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How the Grizzlies are playing their best ball without Ja Morant

The Grizzlies are grinding more than ever without Ja Morant.

Sacramento Kings v Memphis Grizzlies Photo by Justin Ford/Getty Images

The Memphis Grizzlies would never acknowledge it publicly, but there had to be a moment of panic their season was about to slip away when Ja Morant fell to the floor holding his leg on Nov. 26 against the Atlanta Hawks. Morant had suffered the sort of non-contact injury that far too often ends seasons and alters the trajectory of a career in the blink of an eye. As their star point guard was carried to the locker room, everything else that had been ailing the Grizzlies to that point reared its head.

Jaren Jackson Jr. battled foul trouble. Dillion Brooks was taking a lot of shots and not making many of them. Memphis’ defense — which was far and away the worst in the NBA at that moment — surrendered 132 points to Atlanta. The Grizzlies fell to 9-10 with the loss, and it seemed like it could get so much worse from there as they hung on Morant’s status.

Fast forward nine games later, and Memphis is the hottest team in the NBA. Morant is still out, but he avoided a serious injury and should be back before long. In his absence, Memphis has won eight of its last nine games, something no other team in the NBA can say right now. Memphis has out-scored their opponents by 176 points over that stretch.

The Grizzlies were never supposed to be this good even if they were fully healthy. When Memphis traded Jonas Valančiūnas for a bundle of less team-friendly contracts and the opportunity to move up seven spots in the 2021 draft order, the Griz were seemingly ready to take a step back in the present so they could take a bigger step forward in the future. It made sense: Morant had just turned 22 years old, Jackson Jr. didn’t look ready for primetime yet, and the path to a deep playoff run in the West appeared as treacherous as ever.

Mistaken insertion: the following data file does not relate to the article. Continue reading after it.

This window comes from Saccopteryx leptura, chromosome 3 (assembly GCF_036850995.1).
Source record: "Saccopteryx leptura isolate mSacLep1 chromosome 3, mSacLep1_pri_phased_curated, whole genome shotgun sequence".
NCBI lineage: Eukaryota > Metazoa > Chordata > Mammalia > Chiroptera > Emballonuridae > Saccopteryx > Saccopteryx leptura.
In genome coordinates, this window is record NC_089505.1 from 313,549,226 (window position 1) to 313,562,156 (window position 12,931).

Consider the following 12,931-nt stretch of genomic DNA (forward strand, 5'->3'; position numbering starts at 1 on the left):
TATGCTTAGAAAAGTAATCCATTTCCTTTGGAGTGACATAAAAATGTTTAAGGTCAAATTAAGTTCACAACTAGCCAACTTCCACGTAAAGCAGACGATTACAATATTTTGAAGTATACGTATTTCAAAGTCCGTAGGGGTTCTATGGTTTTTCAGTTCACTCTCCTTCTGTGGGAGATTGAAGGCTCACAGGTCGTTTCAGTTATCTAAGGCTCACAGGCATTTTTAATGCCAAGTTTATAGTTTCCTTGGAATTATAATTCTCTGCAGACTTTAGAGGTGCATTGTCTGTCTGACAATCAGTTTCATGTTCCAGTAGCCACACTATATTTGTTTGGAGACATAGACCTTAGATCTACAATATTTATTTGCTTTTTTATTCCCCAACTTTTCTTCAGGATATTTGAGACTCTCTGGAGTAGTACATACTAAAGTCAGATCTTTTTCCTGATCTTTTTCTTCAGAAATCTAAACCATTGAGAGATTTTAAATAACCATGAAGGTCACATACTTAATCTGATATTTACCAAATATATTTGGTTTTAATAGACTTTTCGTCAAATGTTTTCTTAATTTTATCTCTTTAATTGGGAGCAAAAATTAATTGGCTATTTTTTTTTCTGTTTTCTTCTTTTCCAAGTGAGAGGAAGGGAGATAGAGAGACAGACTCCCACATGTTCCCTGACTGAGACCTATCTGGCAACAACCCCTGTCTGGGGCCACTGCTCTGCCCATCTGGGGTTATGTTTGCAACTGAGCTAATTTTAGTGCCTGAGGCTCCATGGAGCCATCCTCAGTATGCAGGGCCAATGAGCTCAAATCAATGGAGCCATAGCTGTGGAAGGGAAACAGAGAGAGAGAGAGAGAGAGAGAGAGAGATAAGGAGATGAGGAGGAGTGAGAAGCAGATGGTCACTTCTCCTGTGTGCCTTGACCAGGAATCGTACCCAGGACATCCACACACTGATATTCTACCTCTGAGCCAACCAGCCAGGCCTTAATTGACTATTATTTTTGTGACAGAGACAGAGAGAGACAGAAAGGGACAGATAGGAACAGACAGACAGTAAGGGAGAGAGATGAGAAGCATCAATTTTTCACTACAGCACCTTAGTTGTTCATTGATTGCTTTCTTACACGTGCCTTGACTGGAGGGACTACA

Maybe the basketball-obsessed public always underestimated the Grizzlies’ collection of talent this season. Maybe it took Morant’s injury for everyone to find a new level of confidence and production. Either way, the Grizzlies’ inspired winning streak without Morant is the most captivating story in the league right now this side of the unstoppable Cleveland Cavaliers.

This is how Memphis has done it.

Jaren Jackson Jr. is finally delivering on his star potential

Don’t let the word finally do too much lifting in that subhead. Jackson is still very young — only 22 years old in his fourth season. He has been a good NBA player to this point, but Memphis gave him a $105 million extension to be something more. It’s all starting to happen.

It was easy to see Jackson’s star potential back in the 2018 NBA Draft. He was a big man with a 7’4 wingspan, impressive shot blocking instincts, rare three-point shooting ability, and flashes of alluring ball handling ability. While Jackson had all the makings of a super enticing futuristic big man, it was the classic responsibilities of a front court player that were harder to grasp. For his first two seasons in the league, Jackson fouled too much, didn’t rebound enough, and often needed a more traditional center next to him to hold down the paint. Then he missed almost all of his third season with a torn meniscus.

Now looking healthy in Year 4, Jackson is beginning to put all of his special talents together. In eight games without Morant (he was out for one) during the streak, JJJ is taking 6.5 threes per game and knocking them out at a 38.5 percent clip. The Griz will run him off screens like a wing, and he’s shown an impressive ability to shoot off movement.

Jackson’s outside shooting ability is the first on his offensive scouting report. Opposing defenses close out on him harder than other bigs, which opens up his ability to attack off the dribble.

Those ball handling flashes we saw in college are continuing to evolve. Run too hard at JJJ and he’s liable to put it on the deck and blow by you for a big play.